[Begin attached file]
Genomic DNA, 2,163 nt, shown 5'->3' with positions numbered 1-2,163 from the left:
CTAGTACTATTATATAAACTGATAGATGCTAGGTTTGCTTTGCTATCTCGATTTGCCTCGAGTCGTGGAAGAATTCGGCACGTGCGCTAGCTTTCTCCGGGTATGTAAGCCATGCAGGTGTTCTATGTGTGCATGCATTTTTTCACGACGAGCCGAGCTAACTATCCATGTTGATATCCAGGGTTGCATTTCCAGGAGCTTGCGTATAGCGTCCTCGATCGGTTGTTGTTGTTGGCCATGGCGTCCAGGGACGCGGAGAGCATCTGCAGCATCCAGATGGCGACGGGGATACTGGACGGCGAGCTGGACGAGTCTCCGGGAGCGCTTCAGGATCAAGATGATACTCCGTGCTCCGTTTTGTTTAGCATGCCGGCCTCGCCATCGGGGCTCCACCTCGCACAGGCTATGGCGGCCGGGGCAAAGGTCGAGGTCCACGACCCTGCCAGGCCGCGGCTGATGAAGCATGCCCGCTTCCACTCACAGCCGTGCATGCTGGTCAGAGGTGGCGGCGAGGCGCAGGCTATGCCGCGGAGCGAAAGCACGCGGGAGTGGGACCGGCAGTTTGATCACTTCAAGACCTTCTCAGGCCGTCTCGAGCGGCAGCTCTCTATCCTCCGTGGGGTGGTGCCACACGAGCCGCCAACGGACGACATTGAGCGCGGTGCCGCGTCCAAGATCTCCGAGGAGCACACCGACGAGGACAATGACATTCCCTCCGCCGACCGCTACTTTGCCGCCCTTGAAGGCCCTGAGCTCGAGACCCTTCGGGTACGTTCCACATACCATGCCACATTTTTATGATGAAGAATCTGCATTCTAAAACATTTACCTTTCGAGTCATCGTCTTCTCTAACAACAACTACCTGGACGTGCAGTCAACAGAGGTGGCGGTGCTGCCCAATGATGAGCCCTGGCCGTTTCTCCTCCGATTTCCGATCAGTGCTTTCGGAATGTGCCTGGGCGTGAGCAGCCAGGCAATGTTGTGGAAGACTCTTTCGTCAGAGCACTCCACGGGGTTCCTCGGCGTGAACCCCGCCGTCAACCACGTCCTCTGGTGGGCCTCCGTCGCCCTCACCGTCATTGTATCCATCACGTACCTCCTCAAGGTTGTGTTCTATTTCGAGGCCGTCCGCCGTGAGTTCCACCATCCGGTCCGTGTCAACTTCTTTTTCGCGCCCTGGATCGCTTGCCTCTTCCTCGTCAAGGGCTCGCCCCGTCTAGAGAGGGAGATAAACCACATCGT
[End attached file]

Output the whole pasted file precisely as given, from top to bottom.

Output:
Genomic DNA, 2,163 nt, shown 5'->3' with positions numbered 1-2,163 from the left:
CTAGTACTATTATATAAACTGATAGATGCTAGGTTTGCTTTGCTATCTCGATTTGCCTCGAGTCGTGGAAGAATTCGGCACGTGCGCTAGCTTTCTCCGGGTATGTAAGCCATGCAGGTGTTCTATGTGTGCATGCATTTTTTCACGACGAGCCGAGCTAACTATCCATGTTGATATCCAGGGTTGCATTTCCAGGAGCTTGCGTATAGCGTCCTCGATCGGTTGTTGTTGTTGGCCATGGCGTCCAGGGACGCGGAGAGCATCTGCAGCATCCAGATGGCGACGGGGATACTGGACGGCGAGCTGGACGAGTCTCCGGGAGCGCTTCAGGATCAAGATGATACTCCGTGCTCCGTTTTGTTTAGCATGCCGGCCTCGCCATCGGGGCTCCACCTCGCACAGGCTATGGCGGCCGGGGCAAAGGTCGAGGTCCACGACCCTGCCAGGCCGCGGCTGATGAAGCATGCCCGCTTCCACTCACAGCCGTGCATGCTGGTCAGAGGTGGCGGCGAGGCGCAGGCTATGCCGCGGAGCGAAAGCACGCGGGAGTGGGACCGGCAGTTTGATCACTTCAAGACCTTCTCAGGCCGTCTCGAGCGGCAGCTCTCTATCCTCCGTGGGGTGGTGCCACACGAGCCGCCAACGGACGACATTGAGCGCGGTGCCGCGTCCAAGATCTCCGAGGAGCACACCGACGAGGACAATGACATTCCCTCCGCCGACCGCTACTTTGCCGCCCTTGAAGGCCCTGAGCTCGAGACCCTTCGGGTACGTTCCACATACCATGCCACATTTTTATGATGAAGAATCTGCATTCTAAAACATTTACCTTTCGAGTCATCGTCTTCTCTAACAACAACTACCTGGACGTGCAGTCAACAGAGGTGGCGGTGCTGCCCAATGATGAGCCCTGGCCGTTTCTCCTCCGATTTCCGATCAGTGCTTTCGGAATGTGCCTGGGCGTGAGCAGCCAGGCAATGTTGTGGAAGACTCTTTCGTCAGAGCACTCCACGGGGTTCCTCGGCGTGAACCCCGCCGTCAACCACGTCCTCTGGTGGGCCTCCGTCGCCCTCACCGTCATTGTATCCATCACGTACCTCCTCAAGGTTGTGTTCTATTTCGAGGCCGTCCGCCGTGAGTTCCACCATCCGGTCCGTGTCAACTTCTTTTTCGCGCCCTGGATCGCTTGCCTCTTCCTCGTCAAGGGCTCGCCCCGTCTAGAGAGGGAGATAAACCACATCGT